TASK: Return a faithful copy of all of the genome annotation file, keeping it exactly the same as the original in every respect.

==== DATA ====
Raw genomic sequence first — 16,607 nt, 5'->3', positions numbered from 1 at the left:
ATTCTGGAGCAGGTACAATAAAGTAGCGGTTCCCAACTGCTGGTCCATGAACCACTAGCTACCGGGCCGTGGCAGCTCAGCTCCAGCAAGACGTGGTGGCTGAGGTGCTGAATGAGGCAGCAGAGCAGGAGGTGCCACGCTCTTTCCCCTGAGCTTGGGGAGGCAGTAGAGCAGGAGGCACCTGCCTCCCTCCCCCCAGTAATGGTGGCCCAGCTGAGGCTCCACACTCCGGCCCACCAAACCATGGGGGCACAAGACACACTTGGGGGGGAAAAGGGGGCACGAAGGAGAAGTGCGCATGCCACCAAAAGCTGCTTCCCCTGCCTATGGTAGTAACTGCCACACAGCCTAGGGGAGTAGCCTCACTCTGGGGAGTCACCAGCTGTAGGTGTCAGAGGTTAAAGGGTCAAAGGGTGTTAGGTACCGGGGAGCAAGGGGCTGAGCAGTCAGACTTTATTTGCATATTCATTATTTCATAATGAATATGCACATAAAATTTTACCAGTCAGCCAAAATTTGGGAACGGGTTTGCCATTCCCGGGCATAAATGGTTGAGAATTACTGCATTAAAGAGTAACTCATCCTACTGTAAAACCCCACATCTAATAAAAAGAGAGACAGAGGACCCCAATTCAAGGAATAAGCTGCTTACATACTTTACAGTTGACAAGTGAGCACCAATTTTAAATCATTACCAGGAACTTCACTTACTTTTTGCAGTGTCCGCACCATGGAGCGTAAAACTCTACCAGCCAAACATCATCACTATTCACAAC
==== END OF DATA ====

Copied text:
Raw genomic sequence first — 16,607 nt, 5'->3', positions numbered from 1 at the left:
ATTCTGGAGCAGGTACAATAAAGTAGCGGTTCCCAACTGCTGGTCCATGAACCACTAGCTACCGGGCCGTGGCAGCTCAGCTCCAGCAAGACGTGGTGGCTGAGGTGCTGAATGAGGCAGCAGAGCAGGAGGTGCCACGCTCTTTCCCCTGAGCTTGGGGAGGCAGTAGAGCAGGAGGCACCTGCCTCCCTCCCCCCAGTAATGGTGGCCCAGCTGAGGCTCCACACTCCGGCCCACCAAACCATGGGGGCACAAGACACACTTGGGGGGGAAAAGGGGGCACGAAGGAGAAGTGCGCATGCCACCAAAAGCTGCTTCCCCTGCCTATGGTAGTAACTGCCACACAGCCTAGGGGAGTAGCCTCACTCTGGGGAGTCACCAGCTGTAGGTGTCAGAGGTTAAAGGGTCAAAGGGTGTTAGGTACCGGGGAGCAAGGGGCTGAGCAGTCAGACTTTATTTGCATATTCATTATTTCATAATGAATATGCACATAAAATTTTACCAGTCAGCCAAAATTTGGGAACGGGTTTGCCATTCCCGGGCATAAATGGTTGAGAATTACTGCATTAAAGAGTAACTCATCCTACTGTAAAACCCCACATCTAATAAAAAGAGAGACAGAGGACCCCAATTCAAGGAATAAGCTGCTTACATACTTTACAGTTGACAAGTGAGCACCAATTTTAAATCATTACCAGGAACTTCACTTACTTTTTGCAGTGTCCGCACCATGGAGCGTAAAACTCTACCAGCCAAACATCATCACTATTCACAAC